Mike1234567
December 29, 2013, 08:10 PM
He did in a later post.

Yes, after I posted... but we digress.;)

JohnKSa
December 29, 2013, 08:19 PM
:confused:

You posted at 5:32pm that he wasn't shooting indoors, he posted the comment about his kitchen and laundry at 4:01pm, over an hour and a half earlier.

Mike1234567
December 29, 2013, 08:22 PM
^^^ Look again... but this is my last post on that.

I would only use traps indoors. With cats around I wouldn't use poison.

JohnKSa
December 29, 2013, 08:25 PM
Actually, I've been using steel bbs to good effect. (No ricochets unless I miss). Thing is, there's a lot of stuff in my kitchen and laundry that wouldn't react well to pellets, bullets, or lead shot.
Don't really need the co2 for follow-up shots ... just takes too long to pump & load a single shot pump rifle when I need it NOW.^^^ The OP didn't mention he'd be shooting indoors. I wouldn't shoot anything indoors for rodent control... not even a BB gun or pellet gun.Is there something showing up differently on your view of this thread???

rcmodel
December 29, 2013, 09:52 PM
I have killed mice with felt cleaning pellets out of a spring-piston air rifle.

http://www.amazon.com/Umarex-Cleaning-Pellets-177-Caliber/dp/B0002INW5A

Meece are easier to kill then cock-roaches!!

rc

Mike1234567
December 30, 2013, 12:04 PM
^^^ Felt cleaning pellets are hard enough to kill mice? I woodnathunkit. Pretty kewl. I'd shoot those indoors.:)

Chevota
December 30, 2013, 06:58 PM
Cleaning pellets are like a dry fire so you shouldn't do it in a springer unless used with a pellet. I've shot indoors at rats and mice many times, springer rifle and pistol, co2 pistol, and that colibri 22 ammo I mentioned.
Someone mentioned trapping, but shooting is so much more fun. I've spent many nights on the prowl (outdoors) which is just as fun as hunting anything else. That and watching TV or wherever inside with a pistol waiting for that movement to catch your eye.
Rats and Mice: Autonomous lead receptacle devices for use with an ETS (energy transfer system). Transfers the energy cocking the gun into his little vermin body. Unfortunately for the device this creates a very short energy spike which exceeds the specifications of the unit thus rendering it inoperable.

JohnKSa
December 30, 2013, 09:33 PM
Cleaning pellets are like a dry fire so you shouldn't do it in a springer unless used with a pellet.I've seen sources that indicate it's ok as long as you use more than one--up to three for a powerful sporter.

Chevota
December 30, 2013, 11:39 PM
Well, not really. It's best to use with a pellet. Ideally you should (imo) put one lead pellet in backwards, then the cleaning pellet, followed by another lead pellet. Preferably round nose pellets. Aside from having the weight you need it will also smash the cleaner pellet pushing it outwards for a good scrubbing :)
Without the weight there the piston slams harder than normal like a dry fire. Sure you can do it, and even dry fire the gun if you want, but it puts undue stress on the gun, and mainly the scope and its mounts. And of course the more powerful the gun the worse it is. A lead pellet not only has the weight to let pressure build, but also the skirt acts like a cork holding out for more pressure. The more the chamber pressure the softer the piston impact.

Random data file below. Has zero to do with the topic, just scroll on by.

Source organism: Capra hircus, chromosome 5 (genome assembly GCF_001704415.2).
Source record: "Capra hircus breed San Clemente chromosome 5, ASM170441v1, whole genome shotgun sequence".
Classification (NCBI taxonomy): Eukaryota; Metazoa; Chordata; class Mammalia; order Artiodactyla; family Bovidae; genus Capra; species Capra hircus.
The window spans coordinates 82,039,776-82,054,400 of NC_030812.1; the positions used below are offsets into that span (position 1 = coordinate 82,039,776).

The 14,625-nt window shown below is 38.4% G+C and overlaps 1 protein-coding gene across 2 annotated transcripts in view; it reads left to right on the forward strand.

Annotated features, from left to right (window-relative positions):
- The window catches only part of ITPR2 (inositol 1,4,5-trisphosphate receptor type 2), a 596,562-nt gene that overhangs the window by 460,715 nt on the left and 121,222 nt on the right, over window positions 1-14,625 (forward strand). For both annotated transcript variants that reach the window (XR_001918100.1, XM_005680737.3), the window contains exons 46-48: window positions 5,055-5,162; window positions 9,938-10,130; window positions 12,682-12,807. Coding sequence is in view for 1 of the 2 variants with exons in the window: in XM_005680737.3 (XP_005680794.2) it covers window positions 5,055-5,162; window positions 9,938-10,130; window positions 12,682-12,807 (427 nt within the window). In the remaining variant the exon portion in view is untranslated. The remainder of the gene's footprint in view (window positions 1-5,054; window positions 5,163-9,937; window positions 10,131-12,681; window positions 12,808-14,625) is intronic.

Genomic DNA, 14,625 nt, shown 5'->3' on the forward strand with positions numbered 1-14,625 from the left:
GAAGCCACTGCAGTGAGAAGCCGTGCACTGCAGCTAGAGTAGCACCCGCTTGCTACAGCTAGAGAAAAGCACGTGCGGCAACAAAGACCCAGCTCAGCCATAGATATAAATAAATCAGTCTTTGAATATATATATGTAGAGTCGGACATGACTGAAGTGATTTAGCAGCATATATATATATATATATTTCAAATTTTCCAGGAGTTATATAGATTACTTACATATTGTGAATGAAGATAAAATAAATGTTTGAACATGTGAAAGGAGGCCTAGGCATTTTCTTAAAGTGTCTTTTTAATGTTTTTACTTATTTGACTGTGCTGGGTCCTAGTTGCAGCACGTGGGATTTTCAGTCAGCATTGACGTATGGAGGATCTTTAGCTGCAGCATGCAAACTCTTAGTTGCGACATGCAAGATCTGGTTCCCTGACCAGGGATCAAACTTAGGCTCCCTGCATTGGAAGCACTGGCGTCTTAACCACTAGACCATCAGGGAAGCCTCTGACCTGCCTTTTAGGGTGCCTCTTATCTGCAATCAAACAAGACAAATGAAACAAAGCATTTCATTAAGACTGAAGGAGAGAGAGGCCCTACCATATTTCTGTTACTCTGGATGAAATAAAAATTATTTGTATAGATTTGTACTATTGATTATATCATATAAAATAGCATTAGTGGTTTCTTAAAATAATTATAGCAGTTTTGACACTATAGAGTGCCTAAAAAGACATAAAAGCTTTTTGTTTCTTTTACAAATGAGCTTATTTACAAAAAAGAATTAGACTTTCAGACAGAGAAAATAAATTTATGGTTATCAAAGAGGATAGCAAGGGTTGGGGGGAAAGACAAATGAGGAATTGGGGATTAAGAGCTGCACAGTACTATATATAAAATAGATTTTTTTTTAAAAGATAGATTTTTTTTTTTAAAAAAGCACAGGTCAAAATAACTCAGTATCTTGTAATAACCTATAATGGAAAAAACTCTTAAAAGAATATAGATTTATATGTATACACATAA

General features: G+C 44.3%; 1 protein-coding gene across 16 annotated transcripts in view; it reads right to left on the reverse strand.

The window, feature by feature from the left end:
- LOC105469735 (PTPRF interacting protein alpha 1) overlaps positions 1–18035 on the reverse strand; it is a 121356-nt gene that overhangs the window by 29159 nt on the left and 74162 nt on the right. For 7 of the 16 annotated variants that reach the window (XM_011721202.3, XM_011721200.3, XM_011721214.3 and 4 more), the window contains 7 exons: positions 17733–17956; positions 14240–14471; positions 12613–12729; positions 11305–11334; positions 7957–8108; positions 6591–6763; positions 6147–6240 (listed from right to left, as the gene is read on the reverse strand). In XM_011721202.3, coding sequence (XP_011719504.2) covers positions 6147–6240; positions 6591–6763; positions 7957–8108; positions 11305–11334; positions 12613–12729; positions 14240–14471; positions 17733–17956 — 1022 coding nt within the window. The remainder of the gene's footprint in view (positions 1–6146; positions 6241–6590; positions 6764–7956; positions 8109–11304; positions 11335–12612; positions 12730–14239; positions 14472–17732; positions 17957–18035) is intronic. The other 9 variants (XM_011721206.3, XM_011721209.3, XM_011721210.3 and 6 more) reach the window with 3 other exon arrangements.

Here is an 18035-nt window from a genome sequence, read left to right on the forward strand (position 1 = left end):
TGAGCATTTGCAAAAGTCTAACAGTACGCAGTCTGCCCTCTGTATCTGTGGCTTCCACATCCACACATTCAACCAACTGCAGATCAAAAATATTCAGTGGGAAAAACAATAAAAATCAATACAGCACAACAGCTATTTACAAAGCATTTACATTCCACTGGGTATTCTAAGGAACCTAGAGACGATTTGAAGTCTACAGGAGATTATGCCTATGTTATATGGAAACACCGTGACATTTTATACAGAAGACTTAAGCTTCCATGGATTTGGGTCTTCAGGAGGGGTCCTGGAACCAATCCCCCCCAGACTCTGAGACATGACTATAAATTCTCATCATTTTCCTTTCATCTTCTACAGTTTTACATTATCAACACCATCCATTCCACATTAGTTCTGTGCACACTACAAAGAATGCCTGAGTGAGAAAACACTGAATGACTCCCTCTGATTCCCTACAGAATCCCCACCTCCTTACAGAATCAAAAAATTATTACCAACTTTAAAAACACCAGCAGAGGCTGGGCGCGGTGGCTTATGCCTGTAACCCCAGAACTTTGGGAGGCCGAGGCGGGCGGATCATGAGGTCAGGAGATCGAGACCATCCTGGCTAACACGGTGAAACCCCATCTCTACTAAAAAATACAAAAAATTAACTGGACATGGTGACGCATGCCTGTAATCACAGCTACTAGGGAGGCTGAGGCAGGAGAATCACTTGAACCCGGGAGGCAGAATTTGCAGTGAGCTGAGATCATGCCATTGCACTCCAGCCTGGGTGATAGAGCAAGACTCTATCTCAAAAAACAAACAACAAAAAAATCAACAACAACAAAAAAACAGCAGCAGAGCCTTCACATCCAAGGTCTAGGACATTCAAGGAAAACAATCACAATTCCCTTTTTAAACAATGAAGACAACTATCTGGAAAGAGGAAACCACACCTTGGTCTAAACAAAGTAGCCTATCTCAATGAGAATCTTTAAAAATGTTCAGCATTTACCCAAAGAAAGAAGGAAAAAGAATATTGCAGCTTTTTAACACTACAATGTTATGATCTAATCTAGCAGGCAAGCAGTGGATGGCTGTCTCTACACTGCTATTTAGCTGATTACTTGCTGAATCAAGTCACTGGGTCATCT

If I was worried about shooting lead in the house I would switch to alloy pellets or even plastic pellets. Alloy can be harder on the gun than lead, and plastic harder than alloy, but they both beat a cleaning pellet.
Cleaning pellets for mice isn't good either, the have killing power at very short range, but they peter out extremely fast and are not accurate. I tried them to shoot holes in cardboard before which they can do within say a foot, but then at say five feet they can't even break paper. Don't hold me to those ranges because it was decades ago, I just remember it was extremely short.

JohnKSa
December 31, 2013, 12:21 AM
I certainly agree with the general principle that too little resistance is not good for a spring piston (gas or metal spring) gun because the gun depends on the compressed air to cushion the piston as it slams the end of the chamber.

That is the rationale behind using more than one cleaning pellet since a single cleaning pellet doesn't provide enough resistance. I have a couple of cleaning pellet brands on hand. RWS states that they don't really recommend using the shoot-through method but that if it is employed more than one pellet should be used. They primarily recommend using the cleaning pellets as an alternative to patches--pushing them through the bore with a rod.

The material with the Beeman pellets recommends 2 pellets for pistols and 3 for rifles when using the shoot-through method. Their material doesn't mention using the pellets for push-through cleaning.

Just out of curiosity, I weighed some cleaning pellets. It turns out they have an average weight of 0.7 grains. That's much lighter than I expected.

That probably doesn't tell the whole story because it's been my experience that they are significantly harder to load into the bore than a typical lead pellet. So a little bit of what they lack in weight they probably make up for in bore resistance. I don't have a good way to measure bore resistance, so that's mostly speculation.

It is possible to add weight by oil soaking one or more of the pellets. An oil-soaked .177 cleaning pellet weighs about 2.4 grains--now 3 of them will weigh 7.2 grains and 2 will weigh 4.8 grains. That's in the right general neighborhood (albeit a little bit light in the case of the two cleaning pellets) in terms of pellet weight for a .177 gun.